Czech Social Reform/Non-reform: Routes, Actors and Problems
In this contribution, the author first considers the characteristics of the Czechoslovak communist welfare state and its theoretical alternatives. Throughout the reform process, dependency on both corporatist and socialist regimes won out, while residualist efforts were promoted in the beginning, but were later held back. The author then considers the possible actors involved in social reforms. In this respect, when proceeding from a general to a more concrete level, thought should first be devoted to the social classes and their ideologies, and second to political parties and their leaders. The author goes on to summarise the particular problems and traps in individual sections of the Czech social system. While no objection to decent standards of social protection and health care could be raised, the poor efficiency of their achievement should evoke concern. The author concludes by reflecting on the possible specificities of Czech social reform in comparison with the other countries undergoing reform and the EU. The current lethargy of the Czech welfare system corresponds to a ???frozen edifice???, just as in most Western countries. However, such stagnation is apparently acceptable to both the politicians (who mask it in reformist rhetoric) and the population (which learned to master taking advantage of the generous welfare state) and thus is basically sustainable in the long run.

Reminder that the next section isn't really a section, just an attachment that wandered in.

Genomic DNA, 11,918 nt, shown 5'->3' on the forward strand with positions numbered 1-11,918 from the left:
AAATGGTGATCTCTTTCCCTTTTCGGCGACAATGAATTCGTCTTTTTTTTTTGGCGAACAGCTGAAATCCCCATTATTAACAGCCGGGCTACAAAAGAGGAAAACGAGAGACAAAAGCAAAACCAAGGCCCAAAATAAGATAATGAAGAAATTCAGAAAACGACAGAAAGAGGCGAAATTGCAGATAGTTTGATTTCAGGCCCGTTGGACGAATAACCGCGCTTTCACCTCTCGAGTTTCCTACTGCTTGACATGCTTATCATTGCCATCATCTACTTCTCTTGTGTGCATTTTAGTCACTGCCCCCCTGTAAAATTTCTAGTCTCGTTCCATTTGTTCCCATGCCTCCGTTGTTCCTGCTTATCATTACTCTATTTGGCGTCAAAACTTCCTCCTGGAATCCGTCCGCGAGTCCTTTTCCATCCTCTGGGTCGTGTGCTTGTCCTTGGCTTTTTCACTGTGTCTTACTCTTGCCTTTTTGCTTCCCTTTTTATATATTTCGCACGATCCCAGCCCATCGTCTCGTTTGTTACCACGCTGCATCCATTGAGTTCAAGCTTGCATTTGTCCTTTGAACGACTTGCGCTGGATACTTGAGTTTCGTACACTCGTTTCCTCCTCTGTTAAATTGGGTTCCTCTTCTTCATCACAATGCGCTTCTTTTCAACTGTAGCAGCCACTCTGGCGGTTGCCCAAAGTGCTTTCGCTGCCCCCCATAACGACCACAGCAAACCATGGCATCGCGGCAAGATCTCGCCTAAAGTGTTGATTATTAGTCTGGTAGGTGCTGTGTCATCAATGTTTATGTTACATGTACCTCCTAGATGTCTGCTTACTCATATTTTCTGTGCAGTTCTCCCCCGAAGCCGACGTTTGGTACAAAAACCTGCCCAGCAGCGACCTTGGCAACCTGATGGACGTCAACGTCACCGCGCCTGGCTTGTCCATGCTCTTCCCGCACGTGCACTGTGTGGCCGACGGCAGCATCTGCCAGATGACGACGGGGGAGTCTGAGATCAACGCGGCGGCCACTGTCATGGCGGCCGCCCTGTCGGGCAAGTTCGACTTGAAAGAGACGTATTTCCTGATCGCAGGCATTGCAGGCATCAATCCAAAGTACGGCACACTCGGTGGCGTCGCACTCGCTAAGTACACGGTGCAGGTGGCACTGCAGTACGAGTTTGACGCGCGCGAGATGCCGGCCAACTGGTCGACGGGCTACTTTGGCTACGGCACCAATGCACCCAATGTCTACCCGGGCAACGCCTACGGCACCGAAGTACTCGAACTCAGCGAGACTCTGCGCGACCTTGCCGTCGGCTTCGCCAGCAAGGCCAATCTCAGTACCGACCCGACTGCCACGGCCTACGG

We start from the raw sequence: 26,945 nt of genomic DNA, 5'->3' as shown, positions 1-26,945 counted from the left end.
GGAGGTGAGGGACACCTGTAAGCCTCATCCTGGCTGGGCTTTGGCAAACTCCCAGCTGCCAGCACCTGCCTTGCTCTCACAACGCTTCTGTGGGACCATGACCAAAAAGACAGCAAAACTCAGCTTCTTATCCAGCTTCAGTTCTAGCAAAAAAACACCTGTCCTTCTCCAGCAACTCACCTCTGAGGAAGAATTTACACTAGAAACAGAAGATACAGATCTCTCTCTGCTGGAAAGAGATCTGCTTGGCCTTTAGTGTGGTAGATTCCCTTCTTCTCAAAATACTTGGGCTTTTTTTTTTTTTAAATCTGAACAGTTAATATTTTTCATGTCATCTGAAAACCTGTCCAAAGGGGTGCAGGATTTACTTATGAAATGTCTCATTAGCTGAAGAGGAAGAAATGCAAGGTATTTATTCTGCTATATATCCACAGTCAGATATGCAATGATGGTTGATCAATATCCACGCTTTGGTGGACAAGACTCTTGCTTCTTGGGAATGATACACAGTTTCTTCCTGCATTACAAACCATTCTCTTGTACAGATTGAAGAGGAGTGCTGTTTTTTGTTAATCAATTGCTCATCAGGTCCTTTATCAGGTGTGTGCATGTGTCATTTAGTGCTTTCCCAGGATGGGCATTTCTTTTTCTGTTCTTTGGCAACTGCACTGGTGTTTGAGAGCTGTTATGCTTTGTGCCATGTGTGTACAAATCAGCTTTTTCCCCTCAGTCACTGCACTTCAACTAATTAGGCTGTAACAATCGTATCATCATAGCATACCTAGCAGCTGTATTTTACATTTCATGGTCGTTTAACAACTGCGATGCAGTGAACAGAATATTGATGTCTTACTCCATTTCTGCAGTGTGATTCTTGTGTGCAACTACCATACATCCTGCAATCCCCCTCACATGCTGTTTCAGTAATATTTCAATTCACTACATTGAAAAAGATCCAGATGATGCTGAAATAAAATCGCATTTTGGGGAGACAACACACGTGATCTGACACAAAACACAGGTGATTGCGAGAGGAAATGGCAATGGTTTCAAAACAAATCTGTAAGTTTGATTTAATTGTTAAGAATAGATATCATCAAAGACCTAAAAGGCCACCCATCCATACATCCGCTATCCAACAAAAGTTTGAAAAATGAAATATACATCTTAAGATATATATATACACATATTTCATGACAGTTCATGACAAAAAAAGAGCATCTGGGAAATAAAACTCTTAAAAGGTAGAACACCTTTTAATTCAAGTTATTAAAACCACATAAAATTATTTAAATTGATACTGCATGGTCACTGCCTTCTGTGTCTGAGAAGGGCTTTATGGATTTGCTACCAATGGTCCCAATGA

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- János Kornai, 1994. "Highway and Byways: Studies on Reform and Postcommunist Transition," MIT Press Books, The MIT Press, edition 1, volume 1, number 0262111985, December.
- Easterly, William, 2001.
"The Middle Class Consensus and Economic Development,"
Journal of Economic Growth,
Springer, vol. 6(4), pages 317-335, December.
- Easterly, William, 2000. "the middle class consensus and economic development," Policy Research Working Paper Series 2346, The World Bank.
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